First Aid

Safety and Paediatric First Aid

With all that curiosity and energy, babies and children are naturally prone to accidents. All parents should consider attending a simple first aid course to learn the basics, and also to give you confidence to know that you can react calmly to different situations. Among the key situations you should know how to deal with are:

Choking

Getting objects or food stuck in an airway can be very distressing for an infant. However, if a child is crying, they are not choking. If they are unable to breathe, cough or cry and you believe they have an obstruction in their throat:

  1. Lay them facedown on your forearm, with the head down low and supporting the body and head.
  2. Give up to 5 back blows between the shoulder blades with the heel of your hand. Check between each blow to see if the blockage has cleared.
  3. If the obstruction is still present after 5 back blows, put the infant onto their back, position two fingers in the centre of their chest and give 5 chest thrusts at a rate of approximately 1 per second. Alternate between 5 back blows and 5 chest thrusts. If the obstruction still does not clear, call for an ambulance – but don’t leave the infant unattended.
  4. Continue the sequence until emergency help arrives.

Anyone who has been treated for choking in this way should see their doctor after the incident.

Infant or Child Burns
  1. Cool down minor burns by holding under cold running water.
  2. Cover with clean cling film or a loose, sterile, non fluffy bandage.
  3. Seek medical assistance if you are unsure of the severity of the burn.
Bleeding

Blood loss should be treated as quickly as possible and you should wear disposable gloves if available.

If NOTHING is embedded in the wound:

  1. Press on the wound with your hand over a clean pad.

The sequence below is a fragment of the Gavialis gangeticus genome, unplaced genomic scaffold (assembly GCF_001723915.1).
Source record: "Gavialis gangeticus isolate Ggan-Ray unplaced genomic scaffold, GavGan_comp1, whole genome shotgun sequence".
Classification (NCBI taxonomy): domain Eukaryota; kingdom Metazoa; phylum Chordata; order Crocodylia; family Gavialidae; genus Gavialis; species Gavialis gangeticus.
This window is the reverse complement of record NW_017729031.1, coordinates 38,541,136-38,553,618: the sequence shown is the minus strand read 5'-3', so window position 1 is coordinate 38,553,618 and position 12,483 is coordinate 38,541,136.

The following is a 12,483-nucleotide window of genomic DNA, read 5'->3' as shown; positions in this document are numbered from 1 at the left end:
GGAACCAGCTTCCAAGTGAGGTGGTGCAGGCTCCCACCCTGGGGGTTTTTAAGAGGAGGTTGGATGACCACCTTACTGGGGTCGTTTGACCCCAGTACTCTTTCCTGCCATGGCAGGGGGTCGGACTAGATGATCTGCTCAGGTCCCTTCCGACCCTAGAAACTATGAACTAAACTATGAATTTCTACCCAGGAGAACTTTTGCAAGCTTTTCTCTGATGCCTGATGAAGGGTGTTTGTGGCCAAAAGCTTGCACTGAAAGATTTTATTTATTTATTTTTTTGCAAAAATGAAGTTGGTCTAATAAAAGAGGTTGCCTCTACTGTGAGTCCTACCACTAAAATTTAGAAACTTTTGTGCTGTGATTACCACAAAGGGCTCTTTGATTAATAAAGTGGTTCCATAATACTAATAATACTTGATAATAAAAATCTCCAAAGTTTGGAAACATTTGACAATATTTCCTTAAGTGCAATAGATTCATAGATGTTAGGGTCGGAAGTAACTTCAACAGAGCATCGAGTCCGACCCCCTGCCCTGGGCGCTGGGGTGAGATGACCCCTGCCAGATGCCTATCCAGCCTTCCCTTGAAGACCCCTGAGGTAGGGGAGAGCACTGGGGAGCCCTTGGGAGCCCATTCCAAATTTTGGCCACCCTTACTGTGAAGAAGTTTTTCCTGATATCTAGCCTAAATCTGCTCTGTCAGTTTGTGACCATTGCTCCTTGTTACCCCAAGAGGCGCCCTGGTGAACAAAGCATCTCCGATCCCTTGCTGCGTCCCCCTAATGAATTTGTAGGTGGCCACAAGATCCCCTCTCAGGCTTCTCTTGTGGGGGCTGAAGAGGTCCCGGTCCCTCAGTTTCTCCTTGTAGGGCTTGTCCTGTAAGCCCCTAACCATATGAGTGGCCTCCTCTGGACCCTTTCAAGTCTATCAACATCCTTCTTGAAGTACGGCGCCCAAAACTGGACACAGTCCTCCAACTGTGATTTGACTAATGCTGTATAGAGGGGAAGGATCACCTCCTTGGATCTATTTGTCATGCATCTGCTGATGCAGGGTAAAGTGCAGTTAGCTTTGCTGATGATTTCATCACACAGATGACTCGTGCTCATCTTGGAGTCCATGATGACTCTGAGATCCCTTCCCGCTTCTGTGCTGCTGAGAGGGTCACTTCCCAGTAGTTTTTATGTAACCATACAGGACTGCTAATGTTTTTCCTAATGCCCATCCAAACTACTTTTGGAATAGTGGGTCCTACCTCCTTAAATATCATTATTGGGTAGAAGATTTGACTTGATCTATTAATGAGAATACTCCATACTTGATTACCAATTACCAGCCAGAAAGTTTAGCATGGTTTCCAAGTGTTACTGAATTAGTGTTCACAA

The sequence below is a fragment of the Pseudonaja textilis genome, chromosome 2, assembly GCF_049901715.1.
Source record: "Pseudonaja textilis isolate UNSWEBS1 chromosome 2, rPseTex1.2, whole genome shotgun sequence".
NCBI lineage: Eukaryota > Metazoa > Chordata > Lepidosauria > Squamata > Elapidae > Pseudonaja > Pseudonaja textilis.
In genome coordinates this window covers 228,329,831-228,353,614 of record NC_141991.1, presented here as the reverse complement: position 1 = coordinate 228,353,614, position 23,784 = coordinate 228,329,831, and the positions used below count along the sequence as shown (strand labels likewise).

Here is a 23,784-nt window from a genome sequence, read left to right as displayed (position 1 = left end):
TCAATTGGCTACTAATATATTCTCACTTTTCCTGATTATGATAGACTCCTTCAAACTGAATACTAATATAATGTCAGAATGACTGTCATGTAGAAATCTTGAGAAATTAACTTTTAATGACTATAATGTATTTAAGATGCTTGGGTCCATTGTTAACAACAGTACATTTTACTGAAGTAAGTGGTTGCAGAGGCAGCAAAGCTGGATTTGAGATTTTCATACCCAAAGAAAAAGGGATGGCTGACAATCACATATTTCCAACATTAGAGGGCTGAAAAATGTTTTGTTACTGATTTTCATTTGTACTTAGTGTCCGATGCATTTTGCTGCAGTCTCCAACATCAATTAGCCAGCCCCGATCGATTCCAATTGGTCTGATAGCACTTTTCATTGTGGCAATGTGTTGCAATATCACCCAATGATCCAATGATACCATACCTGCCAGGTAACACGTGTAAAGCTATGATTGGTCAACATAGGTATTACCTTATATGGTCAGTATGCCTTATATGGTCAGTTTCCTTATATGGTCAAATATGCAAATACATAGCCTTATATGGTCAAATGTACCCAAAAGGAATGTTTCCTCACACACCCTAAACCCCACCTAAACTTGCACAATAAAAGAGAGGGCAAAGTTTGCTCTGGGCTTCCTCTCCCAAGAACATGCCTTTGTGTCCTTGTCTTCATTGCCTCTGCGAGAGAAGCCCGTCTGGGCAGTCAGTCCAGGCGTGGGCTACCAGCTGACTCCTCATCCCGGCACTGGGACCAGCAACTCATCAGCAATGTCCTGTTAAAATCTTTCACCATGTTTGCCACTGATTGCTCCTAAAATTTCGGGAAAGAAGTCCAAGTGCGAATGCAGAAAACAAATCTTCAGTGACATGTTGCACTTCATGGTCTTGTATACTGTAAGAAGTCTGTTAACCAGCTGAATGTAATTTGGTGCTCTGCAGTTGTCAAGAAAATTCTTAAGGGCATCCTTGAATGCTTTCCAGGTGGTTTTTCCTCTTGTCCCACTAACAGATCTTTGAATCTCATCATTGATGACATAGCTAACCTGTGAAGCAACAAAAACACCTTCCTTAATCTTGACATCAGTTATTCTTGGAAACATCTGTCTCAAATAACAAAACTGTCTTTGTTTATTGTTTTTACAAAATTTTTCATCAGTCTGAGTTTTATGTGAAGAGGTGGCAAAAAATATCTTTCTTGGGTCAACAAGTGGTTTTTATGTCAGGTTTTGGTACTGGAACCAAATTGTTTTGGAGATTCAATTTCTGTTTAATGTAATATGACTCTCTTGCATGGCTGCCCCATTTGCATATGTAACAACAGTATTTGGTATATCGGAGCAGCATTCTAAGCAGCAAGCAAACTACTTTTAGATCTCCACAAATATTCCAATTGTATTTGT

2. Secure with a bandage.
  3. Raise the wound above the level of the heart.
  4. Call for an ambulance.

If SOMETHING is embedded in the wound:

  1. Do not press on the object.
  2. Instead, press either side of the object and build up padding around it before bandaging to avoid putting pressure on the object itself.
  3. Get the person to hospital as quickly as possible.

You should keep a basic first aid box in your kitchen, bathroom and car. Essential items include:

  • Bandages, in cluding a roll of elastic wrap and plasters in assorted sizes
  • Instant cold packs
  • Disposable latex or synthetic gloves
  • First-aid manual
  • Sterile eyewash, such as a saline solution
  • Triangular bandage
  • Antibacterial ointment
  • Home burns gel or spray.

Babies need extra vigilance in their first few months. Here are some safety hazards you may not have thought of:

  • Falling or wiggling off an elevated surface. Make sure you always keep one hand on your baby.
  • Bath water that is too hot for their delicate skin. Water temperature should be between 32 and 36 degrees celsius so dip an elbow or baby thermometer into the water to check it isn’t too hot.
  • Unsafe sleep positions and environments. Make sure there is no risk of suffocation or strangulation.
  • Unsafe car travel. Ensure that you have a properly fitted car seat.
  • Leaving a bottle propped in a newborn’s mouth. If something needs your attention during a feed, ask for help or take the bottle with you.
  • Choking, strangulation or suffocation from ribbons, strings or ties around the neck of clothing. Always remove bibs or potentially hazardous clothes or items before putting baby to bed. Also remove cot bumpers, pillows and soft toys from the cot to decrease the risk of SIDS.
  • Scalding from a hot drink. Don’t drink a hot drink while nursing your baby and make sure friends and relaive don’t either.

It is important to know when you need to call for emergency help. Attending a proper first aid course will teach you to identify the sometimes subtle symptoms and signs that will help you determine whether or not to call 999/112. This list includes times when you should immediately make the call:

  • And unconscious or unreponsive child or infant
  • Deteriorating levels of responsiveness eg. post head injury
  • A choking child that still has an obstruction after you have tried three cycles of the choking relief
  • Extreme allergic reactions which are causing swollen airways and breathing difficulty
  • Prolonged asthma attack
  • Amputation
  • Severe eye injury
  • Meningitis – The red flags are cold hands and feet; pain in the limbs or joints; and abnormal skin colour while other signs can include high temperature; a blotchy purple rash which doesn’t fade when squashed with a glass tumbler; drowsiness; severe headache; and a stiff neck.
  • Febrile convulsions (fits that occur with a high temperature) that last for more than three minutes and other fitting
  • Extremely high temperatures
  • If your child has ingested a poison
  • Severe burns

It is also a good idea to research and print a list of essential numbers, such as your doctor and hospital, and keep by the phone or fridge.

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